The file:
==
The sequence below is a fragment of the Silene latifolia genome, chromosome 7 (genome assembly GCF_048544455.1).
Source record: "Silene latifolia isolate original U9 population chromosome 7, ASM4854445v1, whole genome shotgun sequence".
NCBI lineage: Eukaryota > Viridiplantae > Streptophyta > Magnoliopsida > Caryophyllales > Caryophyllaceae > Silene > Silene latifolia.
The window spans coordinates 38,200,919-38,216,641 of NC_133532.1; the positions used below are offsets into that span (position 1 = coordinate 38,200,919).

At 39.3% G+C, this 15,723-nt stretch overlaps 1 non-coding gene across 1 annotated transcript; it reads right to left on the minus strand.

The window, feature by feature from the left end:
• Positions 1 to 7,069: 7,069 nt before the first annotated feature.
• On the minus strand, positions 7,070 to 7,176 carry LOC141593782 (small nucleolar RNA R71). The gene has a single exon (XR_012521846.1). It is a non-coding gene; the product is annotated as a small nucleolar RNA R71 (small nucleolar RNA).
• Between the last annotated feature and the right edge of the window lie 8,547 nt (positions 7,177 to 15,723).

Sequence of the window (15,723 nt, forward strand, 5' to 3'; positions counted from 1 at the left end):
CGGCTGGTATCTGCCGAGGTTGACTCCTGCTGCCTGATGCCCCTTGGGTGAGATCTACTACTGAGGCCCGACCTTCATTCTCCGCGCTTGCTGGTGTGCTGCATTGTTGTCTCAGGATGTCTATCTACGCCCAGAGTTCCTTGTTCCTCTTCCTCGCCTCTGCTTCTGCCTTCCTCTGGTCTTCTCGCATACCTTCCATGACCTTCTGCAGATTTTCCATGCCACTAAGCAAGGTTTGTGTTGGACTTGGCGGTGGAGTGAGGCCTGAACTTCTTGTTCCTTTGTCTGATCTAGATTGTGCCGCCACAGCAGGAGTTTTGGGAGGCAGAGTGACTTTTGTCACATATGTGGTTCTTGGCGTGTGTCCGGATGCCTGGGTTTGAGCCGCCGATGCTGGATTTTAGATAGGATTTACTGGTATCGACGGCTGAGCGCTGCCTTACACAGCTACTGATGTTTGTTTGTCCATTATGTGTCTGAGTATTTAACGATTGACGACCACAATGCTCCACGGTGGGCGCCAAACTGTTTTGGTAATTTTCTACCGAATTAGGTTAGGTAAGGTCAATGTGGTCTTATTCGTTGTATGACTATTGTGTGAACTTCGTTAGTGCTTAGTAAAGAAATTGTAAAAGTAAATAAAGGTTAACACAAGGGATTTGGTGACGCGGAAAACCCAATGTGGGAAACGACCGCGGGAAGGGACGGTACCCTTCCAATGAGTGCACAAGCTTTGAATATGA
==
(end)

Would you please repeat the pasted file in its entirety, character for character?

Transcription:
The sequence below is a fragment of the Silene latifolia genome, chromosome 7 (genome assembly GCF_048544455.1).
Source record: "Silene latifolia isolate original U9 population chromosome 7, ASM4854445v1, whole genome shotgun sequence".
NCBI lineage: Eukaryota > Viridiplantae > Streptophyta > Magnoliopsida > Caryophyllales > Caryophyllaceae > Silene > Silene latifolia.
The window spans coordinates 38,200,919-38,216,641 of NC_133532.1; the positions used below are offsets into that span (position 1 = coordinate 38,200,919).

At 39.3% G+C, this 15,723-nt stretch overlaps 1 non-coding gene across 1 annotated transcript; it reads right to left on the minus strand.

The window, feature by feature from the left end:
• Positions 1 to 7,069: 7,069 nt before the first annotated feature.
• On the minus strand, positions 7,070 to 7,176 carry LOC141593782 (small nucleolar RNA R71). The gene has a single exon (XR_012521846.1). It is a non-coding gene; the product is annotated as a small nucleolar RNA R71 (small nucleolar RNA).
• Between the last annotated feature and the right edge of the window lie 8,547 nt (positions 7,177 to 15,723).

Sequence of the window (15,723 nt, forward strand, 5' to 3'; positions counted from 1 at the left end):
CGGCTGGTATCTGCCGAGGTTGACTCCTGCTGCCTGATGCCCCTTGGGTGAGATCTACTACTGAGGCCCGACCTTCATTCTCCGCGCTTGCTGGTGTGCTGCATTGTTGTCTCAGGATGTCTATCTACGCCCAGAGTTCCTTGTTCCTCTTCCTCGCCTCTGCTTCTGCCTTCCTCTGGTCTTCTCGCATACCTTCCATGACCTTCTGCAGATTTTCCATGCCACTAAGCAAGGTTTGTGTTGGACTTGGCGGTGGAGTGAGGCCTGAACTTCTTGTTCCTTTGTCTGATCTAGATTGTGCCGCCACAGCAGGAGTTTTGGGAGGCAGAGTGACTTTTGTCACATATGTGGTTCTTGGCGTGTGTCCGGATGCCTGGGTTTGAGCCGCCGATGCTGGATTTTAGATAGGATTTACTGGTATCGACGGCTGAGCGCTGCCTTACACAGCTACTGATGTTTGTTTGTCCATTATGTGTCTGAGTATTTAACGATTGACGACCACAATGCTCCACGGTGGGCGCCAAACTGTTTTGGTAATTTTCTACCGAATTAGGTTAGGTAAGGTCAATGTGGTCTTATTCGTTGTATGACTATTGTGTGAACTTCGTTAGTGCTTAGTAAAGAAATTGTAAAAGTAAATAAAGGTTAACACAAGGGATTTGGTGACGCGGAAAACCCAATGTGGGAAACGACCGCGGGAAGGGACGGTACCCTTCCAATGAGTGCACAAGCTTTGAATATGA